Final Thoughts
What are you looking for in a book about marriage?  I suppose, the better question would be, what are you looking for in your marriage?  What are the issues you face?  If you have a past with sexual sin, abuse, or pornography, and are experiencing the ramifications in your marriage, Real Marriage could be a hopeful and edifying read.  If you are waning under the weight of disillusionment, disappointment, or confusion then step into the Kellers’ classroom for a couple of weeks.

Although both books have great attributes, in the end, I must agree with Tim Challies.  When asked to recommend a marriage book, The Meaning of Marriage will be my very first choice.  It is thorough, comprehensive, and cohesive.  In short, if you’re looking to slap a band-aid on your marriage, you can keep on walking past this one.  Tim Keller is not interested in the six simple steps to a happier marriage, or the five key strategies for clearer communication.  He is interested in examining the ideology behind marriage, the original intent of marriage, the meaning of marriage as defined by the Author of marriage. And if you’re willing to follow him on this journey, you’ll discover something far more lasting than the five strategies for clearer communication.  You’ll discover that the true secret to marriage is rooted in one place only—the gospel of Jesus Christ.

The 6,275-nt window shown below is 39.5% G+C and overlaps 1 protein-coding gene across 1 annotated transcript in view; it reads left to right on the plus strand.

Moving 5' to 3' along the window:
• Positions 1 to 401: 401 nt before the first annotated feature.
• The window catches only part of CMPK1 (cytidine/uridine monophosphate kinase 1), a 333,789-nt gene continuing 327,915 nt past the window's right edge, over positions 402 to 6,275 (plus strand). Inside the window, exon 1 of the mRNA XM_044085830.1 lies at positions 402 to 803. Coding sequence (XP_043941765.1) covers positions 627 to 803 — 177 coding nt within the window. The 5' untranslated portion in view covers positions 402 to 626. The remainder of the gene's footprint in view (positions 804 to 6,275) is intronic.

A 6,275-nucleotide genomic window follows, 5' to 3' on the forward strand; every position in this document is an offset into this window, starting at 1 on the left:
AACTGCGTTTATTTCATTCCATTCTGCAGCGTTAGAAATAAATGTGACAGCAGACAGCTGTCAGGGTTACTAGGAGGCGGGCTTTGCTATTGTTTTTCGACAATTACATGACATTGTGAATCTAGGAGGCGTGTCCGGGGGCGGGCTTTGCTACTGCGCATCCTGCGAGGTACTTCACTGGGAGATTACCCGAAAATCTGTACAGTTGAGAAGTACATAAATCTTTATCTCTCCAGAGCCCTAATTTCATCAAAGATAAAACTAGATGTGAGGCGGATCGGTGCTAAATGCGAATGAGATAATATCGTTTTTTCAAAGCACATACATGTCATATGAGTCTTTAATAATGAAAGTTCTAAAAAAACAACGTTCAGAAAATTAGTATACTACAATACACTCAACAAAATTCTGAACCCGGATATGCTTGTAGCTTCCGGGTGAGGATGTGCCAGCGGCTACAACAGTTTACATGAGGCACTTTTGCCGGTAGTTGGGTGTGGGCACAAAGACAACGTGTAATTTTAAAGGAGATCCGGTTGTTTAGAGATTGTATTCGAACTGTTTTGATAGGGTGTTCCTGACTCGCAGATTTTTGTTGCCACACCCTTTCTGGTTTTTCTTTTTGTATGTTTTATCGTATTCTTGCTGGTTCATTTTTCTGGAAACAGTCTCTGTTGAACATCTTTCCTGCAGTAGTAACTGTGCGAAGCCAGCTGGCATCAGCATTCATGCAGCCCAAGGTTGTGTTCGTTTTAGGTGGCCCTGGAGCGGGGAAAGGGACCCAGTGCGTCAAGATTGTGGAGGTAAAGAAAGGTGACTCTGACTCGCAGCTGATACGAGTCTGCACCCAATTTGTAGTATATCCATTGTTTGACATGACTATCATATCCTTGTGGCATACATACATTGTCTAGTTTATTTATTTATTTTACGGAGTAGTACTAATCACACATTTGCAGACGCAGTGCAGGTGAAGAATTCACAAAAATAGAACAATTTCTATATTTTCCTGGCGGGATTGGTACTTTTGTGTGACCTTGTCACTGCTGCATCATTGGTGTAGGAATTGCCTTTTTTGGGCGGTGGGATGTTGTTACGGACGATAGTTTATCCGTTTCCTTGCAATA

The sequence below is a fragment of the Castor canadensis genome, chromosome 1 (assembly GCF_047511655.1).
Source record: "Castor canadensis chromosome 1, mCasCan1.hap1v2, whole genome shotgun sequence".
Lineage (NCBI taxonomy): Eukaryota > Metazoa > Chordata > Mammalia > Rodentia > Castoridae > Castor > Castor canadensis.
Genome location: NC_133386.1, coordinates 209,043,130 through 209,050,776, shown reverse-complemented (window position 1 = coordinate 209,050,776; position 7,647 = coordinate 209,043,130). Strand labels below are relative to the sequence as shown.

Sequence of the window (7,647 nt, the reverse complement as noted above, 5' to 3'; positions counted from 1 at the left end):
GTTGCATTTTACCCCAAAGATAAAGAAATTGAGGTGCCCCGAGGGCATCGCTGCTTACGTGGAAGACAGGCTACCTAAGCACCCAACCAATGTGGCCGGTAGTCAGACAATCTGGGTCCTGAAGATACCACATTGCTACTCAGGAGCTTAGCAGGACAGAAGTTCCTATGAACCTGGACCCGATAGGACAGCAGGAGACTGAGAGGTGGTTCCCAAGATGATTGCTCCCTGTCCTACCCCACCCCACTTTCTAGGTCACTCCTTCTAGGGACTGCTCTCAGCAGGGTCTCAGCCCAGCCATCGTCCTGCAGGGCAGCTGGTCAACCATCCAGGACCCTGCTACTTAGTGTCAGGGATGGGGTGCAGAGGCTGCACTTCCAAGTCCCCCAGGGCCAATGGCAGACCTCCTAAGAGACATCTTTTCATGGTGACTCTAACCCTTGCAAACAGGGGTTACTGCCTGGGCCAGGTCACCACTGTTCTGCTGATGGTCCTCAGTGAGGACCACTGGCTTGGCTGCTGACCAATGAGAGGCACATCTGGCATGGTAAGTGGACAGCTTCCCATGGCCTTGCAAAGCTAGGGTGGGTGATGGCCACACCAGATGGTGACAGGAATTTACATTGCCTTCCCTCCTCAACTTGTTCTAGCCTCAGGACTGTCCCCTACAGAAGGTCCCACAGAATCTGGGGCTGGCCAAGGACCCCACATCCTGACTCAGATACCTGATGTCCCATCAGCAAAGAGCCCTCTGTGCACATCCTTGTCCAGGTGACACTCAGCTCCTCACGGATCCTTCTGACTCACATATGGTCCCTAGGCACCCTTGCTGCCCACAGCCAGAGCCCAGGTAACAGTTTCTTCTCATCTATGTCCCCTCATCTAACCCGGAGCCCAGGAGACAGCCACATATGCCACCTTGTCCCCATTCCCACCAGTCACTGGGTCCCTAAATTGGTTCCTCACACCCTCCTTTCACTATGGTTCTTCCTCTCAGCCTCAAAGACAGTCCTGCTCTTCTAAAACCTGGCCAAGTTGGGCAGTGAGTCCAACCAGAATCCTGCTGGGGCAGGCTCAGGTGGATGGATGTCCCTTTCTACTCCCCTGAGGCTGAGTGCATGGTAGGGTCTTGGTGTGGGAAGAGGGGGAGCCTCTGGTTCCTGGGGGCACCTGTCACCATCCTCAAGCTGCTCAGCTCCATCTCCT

About these ads

2 thoughts on “Real Marriage vs. The Meaning of Marriage

  1. Anne Wenger

    I have heard much about the Keller’s book. My husband and I read many books before our marriage and even after marrying, as you are doing. Your sharing about both of these books is extremely helpful in my opinion. Now that I am a widow, I still may need to suggest books to those whom I know and meet. Thank you for such a comprehensive review of both books. My own marriage was blessed and our reading did help us along the way in the various adjustments we needed to make. I can testify that our marriage got even better over the years, and we did not start off badly. Thanks for writing!

    Reply
  2. Lady Akofa

    I have read about the two books but I yet to get them. Thank you so much for your review of the books and God bless your marriage.

    Reply

Leave a Reply

Fill in your details below or click an icon to log in:

WordPress.com Logo

You are commenting using your WordPress.com account. Log Out / Change )

Twitter picture

You are commenting using your Twitter account. Log Out / Change )

Facebook photo

You are commenting using your Facebook account. Log Out / Change )

Google+ photo

You are commenting using your Google+ account. Log Out / Change )

Connecting to %s